Given the fragile state of our economic recovery I am pretty sure that consumer confidence will remain a hot topic for retailers and researchers alike throughout 2011.
An intriguing aspect of 2010 was that whilst consumer confidence fell, headline retail sales remained quite resilient. At YouGov we believe that this means traditional consumer confidence metrics are not enough for the retail sector and it is time to understand the more complicated picture of consumer category confidence.
By this we mean retailers need to predict how consumer confidence today will affect tomorrow’s category and sub-category spending. Specifically they need to predict which categories and subcategories are most at risk of down trading. And we have been conducting research to address this question: Category Predictor surveys 6,000 shoppers each quarter across a range of retail categories, drilling down to sub-category level behaviour and intentions.
It will be no surprise that many retail categories are expected to see down trading during the current quarter, but the story doesn’t end here, rather this is where it starts. I have picked out just three themes from the latest wave of our research:
- Some sub-categories are at greater risk of down trading than others in their category. Take women’s clothing as an example, shoppers are more likely to down trade on tops (47%) over the next 3 months than on jackets or underwear (37%). This is a pattern which we see across a number of categories and retailers can use this insight to target range, pricing and promotional activities at the sub-category level.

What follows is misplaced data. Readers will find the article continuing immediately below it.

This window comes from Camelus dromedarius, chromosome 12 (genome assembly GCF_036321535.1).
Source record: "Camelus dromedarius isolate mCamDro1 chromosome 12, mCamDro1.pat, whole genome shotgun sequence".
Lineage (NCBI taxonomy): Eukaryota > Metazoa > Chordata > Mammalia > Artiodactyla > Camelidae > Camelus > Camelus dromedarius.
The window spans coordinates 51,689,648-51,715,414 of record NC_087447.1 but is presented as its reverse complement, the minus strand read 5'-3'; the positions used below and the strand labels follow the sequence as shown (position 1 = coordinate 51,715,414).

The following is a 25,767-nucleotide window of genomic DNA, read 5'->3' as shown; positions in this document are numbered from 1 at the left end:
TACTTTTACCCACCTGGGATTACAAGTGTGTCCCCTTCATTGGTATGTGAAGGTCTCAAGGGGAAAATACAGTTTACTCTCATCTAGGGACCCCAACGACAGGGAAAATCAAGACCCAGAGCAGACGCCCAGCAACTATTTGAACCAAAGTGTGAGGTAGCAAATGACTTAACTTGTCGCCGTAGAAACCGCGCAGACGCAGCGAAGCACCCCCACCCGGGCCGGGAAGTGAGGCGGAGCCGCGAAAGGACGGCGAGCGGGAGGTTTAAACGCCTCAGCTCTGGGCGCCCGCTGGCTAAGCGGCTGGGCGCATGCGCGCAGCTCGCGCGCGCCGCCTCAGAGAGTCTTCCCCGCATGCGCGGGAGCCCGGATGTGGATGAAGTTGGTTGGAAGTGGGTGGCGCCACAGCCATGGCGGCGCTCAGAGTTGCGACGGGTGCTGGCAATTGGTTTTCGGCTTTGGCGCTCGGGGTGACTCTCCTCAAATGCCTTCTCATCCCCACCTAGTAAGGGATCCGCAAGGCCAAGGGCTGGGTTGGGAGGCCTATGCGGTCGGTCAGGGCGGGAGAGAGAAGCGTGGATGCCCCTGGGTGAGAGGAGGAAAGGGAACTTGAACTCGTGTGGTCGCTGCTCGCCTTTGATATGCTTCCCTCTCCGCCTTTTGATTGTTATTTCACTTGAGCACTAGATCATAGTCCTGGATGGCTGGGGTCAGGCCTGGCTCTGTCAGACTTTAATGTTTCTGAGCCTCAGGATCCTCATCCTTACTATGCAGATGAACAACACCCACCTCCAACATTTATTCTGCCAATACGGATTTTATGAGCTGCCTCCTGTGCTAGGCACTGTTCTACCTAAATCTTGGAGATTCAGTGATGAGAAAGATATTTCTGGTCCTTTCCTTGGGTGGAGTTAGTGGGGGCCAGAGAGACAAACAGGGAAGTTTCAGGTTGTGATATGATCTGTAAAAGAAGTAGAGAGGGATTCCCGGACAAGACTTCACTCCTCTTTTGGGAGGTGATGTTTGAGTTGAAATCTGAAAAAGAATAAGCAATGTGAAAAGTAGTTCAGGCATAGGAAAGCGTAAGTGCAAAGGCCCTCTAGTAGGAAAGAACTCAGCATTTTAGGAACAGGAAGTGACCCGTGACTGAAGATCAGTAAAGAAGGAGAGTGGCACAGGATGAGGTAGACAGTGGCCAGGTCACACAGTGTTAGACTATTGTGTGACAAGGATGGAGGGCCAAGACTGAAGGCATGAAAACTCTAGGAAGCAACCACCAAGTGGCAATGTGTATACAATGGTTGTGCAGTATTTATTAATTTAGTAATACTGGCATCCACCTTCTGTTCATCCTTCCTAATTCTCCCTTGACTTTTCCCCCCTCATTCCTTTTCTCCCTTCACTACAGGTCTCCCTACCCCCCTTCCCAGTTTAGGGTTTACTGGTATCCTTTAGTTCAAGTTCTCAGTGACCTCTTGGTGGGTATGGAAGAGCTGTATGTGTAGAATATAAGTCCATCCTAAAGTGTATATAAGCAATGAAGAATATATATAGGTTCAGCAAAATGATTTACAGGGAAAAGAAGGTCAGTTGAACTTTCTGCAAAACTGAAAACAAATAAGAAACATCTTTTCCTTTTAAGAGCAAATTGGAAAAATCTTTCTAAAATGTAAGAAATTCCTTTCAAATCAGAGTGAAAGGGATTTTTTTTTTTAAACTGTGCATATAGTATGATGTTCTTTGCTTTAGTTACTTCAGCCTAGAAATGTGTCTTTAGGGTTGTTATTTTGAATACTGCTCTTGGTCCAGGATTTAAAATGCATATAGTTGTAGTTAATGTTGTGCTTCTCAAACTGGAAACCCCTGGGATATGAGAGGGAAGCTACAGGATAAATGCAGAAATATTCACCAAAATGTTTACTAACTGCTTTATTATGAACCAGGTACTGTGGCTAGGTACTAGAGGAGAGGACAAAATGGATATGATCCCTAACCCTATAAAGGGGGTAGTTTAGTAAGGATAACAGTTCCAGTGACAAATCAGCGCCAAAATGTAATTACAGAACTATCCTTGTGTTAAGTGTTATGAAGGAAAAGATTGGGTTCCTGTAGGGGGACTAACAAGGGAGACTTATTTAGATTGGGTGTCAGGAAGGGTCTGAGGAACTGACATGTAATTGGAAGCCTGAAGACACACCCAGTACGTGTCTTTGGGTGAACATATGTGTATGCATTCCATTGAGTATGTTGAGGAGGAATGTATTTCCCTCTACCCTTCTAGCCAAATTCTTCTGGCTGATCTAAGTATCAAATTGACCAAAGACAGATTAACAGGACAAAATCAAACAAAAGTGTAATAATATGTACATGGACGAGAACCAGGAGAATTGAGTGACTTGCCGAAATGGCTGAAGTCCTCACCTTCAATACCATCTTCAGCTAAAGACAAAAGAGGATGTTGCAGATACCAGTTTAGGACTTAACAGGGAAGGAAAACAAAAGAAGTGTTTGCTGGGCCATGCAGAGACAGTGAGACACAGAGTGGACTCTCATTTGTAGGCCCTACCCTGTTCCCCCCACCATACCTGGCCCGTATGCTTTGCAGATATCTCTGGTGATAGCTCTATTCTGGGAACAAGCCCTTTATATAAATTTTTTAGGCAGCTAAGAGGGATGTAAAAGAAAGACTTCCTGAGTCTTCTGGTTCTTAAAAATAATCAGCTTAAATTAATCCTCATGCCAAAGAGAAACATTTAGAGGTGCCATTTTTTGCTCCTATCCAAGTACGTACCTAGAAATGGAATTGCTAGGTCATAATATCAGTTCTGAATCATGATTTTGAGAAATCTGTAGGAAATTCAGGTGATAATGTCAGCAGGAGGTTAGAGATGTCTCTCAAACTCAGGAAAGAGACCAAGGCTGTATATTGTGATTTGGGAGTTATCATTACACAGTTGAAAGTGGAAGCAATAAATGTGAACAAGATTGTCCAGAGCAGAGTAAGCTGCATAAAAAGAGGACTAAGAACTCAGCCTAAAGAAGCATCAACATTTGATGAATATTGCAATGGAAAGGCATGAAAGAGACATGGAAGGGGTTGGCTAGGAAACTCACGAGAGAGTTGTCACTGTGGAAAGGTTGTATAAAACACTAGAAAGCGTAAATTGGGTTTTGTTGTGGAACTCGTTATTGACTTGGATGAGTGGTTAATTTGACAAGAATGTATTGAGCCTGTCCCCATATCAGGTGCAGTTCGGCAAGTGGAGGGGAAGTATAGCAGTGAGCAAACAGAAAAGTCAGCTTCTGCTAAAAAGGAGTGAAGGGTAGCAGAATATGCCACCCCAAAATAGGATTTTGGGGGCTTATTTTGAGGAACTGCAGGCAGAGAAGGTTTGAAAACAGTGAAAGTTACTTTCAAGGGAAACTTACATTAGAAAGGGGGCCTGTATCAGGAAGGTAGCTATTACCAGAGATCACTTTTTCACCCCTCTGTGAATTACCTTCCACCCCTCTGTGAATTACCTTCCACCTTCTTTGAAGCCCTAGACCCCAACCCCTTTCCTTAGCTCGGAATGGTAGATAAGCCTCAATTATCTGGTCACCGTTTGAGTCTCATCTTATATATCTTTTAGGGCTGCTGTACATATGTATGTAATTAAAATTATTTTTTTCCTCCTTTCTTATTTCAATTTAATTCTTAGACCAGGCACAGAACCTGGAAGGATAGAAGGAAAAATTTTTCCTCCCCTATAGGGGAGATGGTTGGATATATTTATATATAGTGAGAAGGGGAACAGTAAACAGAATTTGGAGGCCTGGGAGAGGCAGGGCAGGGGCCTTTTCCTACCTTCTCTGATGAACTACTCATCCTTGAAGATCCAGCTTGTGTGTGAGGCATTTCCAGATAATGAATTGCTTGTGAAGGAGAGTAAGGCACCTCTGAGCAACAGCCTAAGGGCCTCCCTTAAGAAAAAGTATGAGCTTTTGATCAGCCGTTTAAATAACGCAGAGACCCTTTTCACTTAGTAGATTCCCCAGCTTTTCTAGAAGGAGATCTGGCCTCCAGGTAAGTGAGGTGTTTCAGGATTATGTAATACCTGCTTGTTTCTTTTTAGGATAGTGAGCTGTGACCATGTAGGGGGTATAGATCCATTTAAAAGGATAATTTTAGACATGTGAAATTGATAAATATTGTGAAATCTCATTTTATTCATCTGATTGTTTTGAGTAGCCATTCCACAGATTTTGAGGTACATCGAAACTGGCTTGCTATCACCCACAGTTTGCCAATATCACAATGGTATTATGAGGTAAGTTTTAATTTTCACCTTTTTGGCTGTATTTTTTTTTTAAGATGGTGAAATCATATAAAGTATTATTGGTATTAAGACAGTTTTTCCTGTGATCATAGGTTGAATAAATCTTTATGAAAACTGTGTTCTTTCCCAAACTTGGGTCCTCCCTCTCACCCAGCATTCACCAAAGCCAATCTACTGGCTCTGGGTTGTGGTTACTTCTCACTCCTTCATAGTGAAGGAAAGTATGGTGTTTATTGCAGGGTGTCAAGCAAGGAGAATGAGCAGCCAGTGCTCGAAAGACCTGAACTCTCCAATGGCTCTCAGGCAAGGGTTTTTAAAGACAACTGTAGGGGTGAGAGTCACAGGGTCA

- There are striking regional variations. To continue with the example of women’s clothing and tops specifically, 54% of shoppers in the south west intend to down trade on tops, compared to 39% in London. This suggests that regional strategies are needed to deal with varying levels of consumer confidence.
- Understanding down trading and how it varies across (sub)category can provide retailers with competitive advantage. Through benchmarking likely down trading by category it becomes possible for an individual retailer to identify opportunities to attack competitors in specific categories where the pricing and promotional activity is not aligned to forecasted down trading levels.
Category confidence is without doubt a complex animal and retailers would be well advised to ask themselves if they understand how it is running in their particular categories. Indeed if it is true that confidence is the feeling you have before you truly understand the situation, there may be some who are in for quite a shock as the reality for their category dawns.